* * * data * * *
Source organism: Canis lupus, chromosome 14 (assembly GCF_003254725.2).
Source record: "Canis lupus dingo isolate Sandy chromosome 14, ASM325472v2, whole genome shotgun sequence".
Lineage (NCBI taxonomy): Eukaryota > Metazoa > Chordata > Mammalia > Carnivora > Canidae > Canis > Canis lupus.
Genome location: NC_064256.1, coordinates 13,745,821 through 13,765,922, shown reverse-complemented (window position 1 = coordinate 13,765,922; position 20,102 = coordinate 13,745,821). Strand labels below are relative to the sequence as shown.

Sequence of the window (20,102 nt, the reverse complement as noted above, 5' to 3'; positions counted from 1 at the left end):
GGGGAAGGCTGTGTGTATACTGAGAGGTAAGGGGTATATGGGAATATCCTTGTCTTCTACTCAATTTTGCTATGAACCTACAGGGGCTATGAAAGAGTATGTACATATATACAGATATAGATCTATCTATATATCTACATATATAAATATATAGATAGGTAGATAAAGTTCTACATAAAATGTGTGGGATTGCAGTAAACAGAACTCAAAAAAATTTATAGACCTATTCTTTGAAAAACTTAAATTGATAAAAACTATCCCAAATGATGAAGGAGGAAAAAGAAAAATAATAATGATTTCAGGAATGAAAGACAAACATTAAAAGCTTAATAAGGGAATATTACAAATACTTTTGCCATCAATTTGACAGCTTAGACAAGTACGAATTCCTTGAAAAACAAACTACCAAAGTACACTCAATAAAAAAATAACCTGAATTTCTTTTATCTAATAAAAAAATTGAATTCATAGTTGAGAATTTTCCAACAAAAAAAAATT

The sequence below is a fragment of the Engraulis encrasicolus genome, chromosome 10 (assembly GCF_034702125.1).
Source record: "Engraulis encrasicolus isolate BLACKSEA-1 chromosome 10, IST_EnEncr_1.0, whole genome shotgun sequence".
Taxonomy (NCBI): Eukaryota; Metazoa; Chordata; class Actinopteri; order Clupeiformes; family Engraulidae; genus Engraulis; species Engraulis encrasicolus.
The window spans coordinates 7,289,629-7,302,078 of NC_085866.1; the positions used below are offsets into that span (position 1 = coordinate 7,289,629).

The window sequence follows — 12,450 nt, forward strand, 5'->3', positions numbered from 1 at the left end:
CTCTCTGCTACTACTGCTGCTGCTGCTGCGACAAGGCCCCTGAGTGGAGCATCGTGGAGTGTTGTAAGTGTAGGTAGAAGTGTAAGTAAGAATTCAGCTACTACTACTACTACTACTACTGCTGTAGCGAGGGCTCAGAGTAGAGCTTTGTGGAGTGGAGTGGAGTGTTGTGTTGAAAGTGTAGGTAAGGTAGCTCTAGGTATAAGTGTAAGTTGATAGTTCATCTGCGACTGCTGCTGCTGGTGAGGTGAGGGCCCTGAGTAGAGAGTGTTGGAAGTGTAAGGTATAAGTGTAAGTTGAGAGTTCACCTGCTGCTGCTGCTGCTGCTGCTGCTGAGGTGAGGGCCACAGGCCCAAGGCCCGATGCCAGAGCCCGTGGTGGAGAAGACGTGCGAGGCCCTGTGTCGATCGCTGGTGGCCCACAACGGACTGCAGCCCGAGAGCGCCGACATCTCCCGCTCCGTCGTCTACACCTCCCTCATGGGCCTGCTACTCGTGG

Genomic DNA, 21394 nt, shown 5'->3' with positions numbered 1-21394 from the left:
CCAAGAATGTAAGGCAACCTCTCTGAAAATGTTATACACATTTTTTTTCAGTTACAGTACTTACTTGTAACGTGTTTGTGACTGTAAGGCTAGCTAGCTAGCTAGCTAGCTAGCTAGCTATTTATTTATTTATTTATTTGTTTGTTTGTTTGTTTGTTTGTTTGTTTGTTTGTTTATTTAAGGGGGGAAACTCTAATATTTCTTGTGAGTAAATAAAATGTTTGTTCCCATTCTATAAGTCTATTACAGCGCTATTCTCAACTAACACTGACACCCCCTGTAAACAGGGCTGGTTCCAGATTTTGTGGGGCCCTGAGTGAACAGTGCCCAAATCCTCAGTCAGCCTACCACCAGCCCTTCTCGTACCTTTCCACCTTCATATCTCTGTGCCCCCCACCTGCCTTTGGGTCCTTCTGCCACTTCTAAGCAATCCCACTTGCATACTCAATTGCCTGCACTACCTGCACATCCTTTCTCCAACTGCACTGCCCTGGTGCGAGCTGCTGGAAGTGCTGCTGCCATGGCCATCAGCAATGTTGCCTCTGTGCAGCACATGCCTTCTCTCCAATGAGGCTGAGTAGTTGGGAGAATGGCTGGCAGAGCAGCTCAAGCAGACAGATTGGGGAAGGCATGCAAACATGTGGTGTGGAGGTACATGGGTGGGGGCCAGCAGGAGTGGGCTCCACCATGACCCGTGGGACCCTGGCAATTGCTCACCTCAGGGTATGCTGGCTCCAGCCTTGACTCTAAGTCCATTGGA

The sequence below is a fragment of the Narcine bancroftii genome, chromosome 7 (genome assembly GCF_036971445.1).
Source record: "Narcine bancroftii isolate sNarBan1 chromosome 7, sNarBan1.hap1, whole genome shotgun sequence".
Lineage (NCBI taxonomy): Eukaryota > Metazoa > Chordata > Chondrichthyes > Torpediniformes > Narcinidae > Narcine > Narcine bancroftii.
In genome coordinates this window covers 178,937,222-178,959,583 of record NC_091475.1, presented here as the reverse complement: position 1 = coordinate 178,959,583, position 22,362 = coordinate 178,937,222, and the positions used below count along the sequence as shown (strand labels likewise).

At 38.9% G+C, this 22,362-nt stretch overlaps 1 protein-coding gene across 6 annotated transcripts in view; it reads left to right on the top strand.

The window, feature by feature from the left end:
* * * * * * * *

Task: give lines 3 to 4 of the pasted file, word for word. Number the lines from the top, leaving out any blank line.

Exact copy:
Lineage (NCBI taxonomy): Eukaryota > Metazoa > Chordata > Mammalia > Carnivora > Canidae > Canis > Canis lupus.
Genome location: NC_064256.1, coordinates 13,745,821 through 13,765,922, shown reverse-complemented (window position 1 = coordinate 13,765,922; position 20,102 = coordinate 13,745,821). Strand labels below are relative to the sequence as shown.